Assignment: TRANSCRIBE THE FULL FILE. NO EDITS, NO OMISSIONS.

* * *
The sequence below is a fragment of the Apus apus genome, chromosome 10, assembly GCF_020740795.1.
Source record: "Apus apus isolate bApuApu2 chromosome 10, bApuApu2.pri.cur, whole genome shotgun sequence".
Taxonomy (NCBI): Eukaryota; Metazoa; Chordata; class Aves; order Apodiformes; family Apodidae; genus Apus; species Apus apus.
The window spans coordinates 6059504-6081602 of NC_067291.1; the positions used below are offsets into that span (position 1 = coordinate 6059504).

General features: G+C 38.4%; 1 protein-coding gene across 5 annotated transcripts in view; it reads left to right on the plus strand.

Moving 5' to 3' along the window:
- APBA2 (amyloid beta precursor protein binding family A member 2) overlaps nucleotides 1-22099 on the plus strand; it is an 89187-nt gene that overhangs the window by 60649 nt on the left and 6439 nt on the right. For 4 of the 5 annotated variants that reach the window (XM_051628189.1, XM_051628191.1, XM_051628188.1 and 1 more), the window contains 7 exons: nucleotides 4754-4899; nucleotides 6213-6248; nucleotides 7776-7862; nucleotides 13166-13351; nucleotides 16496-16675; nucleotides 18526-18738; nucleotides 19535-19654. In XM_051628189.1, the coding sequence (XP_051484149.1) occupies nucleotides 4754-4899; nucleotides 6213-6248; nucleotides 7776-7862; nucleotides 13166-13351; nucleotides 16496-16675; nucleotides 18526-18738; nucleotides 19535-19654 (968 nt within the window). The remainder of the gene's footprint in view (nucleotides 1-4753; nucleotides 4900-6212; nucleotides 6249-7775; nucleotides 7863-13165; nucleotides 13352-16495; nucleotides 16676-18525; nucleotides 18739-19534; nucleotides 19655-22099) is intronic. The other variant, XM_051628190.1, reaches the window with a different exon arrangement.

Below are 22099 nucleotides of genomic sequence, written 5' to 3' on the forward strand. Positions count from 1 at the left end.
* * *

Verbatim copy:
The sequence below is a fragment of the Apus apus genome, chromosome 10, assembly GCF_020740795.1.
Source record: "Apus apus isolate bApuApu2 chromosome 10, bApuApu2.pri.cur, whole genome shotgun sequence".
Taxonomy (NCBI): Eukaryota; Metazoa; Chordata; class Aves; order Apodiformes; family Apodidae; genus Apus; species Apus apus.
The window spans coordinates 6059504-6081602 of NC_067291.1; the positions used below are offsets into that span (position 1 = coordinate 6059504).

General features: G+C 38.4%; 1 protein-coding gene across 5 annotated transcripts in view; it reads left to right on the plus strand.

Moving 5' to 3' along the window:
- APBA2 (amyloid beta precursor protein binding family A member 2) overlaps nucleotides 1-22099 on the plus strand; it is an 89187-nt gene that overhangs the window by 60649 nt on the left and 6439 nt on the right. For 4 of the 5 annotated variants that reach the window (XM_051628189.1, XM_051628191.1, XM_051628188.1 and 1 more), the window contains 7 exons: nucleotides 4754-4899; nucleotides 6213-6248; nucleotides 7776-7862; nucleotides 13166-13351; nucleotides 16496-16675; nucleotides 18526-18738; nucleotides 19535-19654. In XM_051628189.1, the coding sequence (XP_051484149.1) occupies nucleotides 4754-4899; nucleotides 6213-6248; nucleotides 7776-7862; nucleotides 13166-13351; nucleotides 16496-16675; nucleotides 18526-18738; nucleotides 19535-19654 (968 nt within the window). The remainder of the gene's footprint in view (nucleotides 1-4753; nucleotides 4900-6212; nucleotides 6249-7775; nucleotides 7863-13165; nucleotides 13352-16495; nucleotides 16676-18525; nucleotides 18739-19534; nucleotides 19655-22099) is intronic. The other variant, XM_051628190.1, reaches the window with a different exon arrangement.

Below are 22099 nucleotides of genomic sequence, written 5' to 3' on the forward strand. Positions count from 1 at the left end.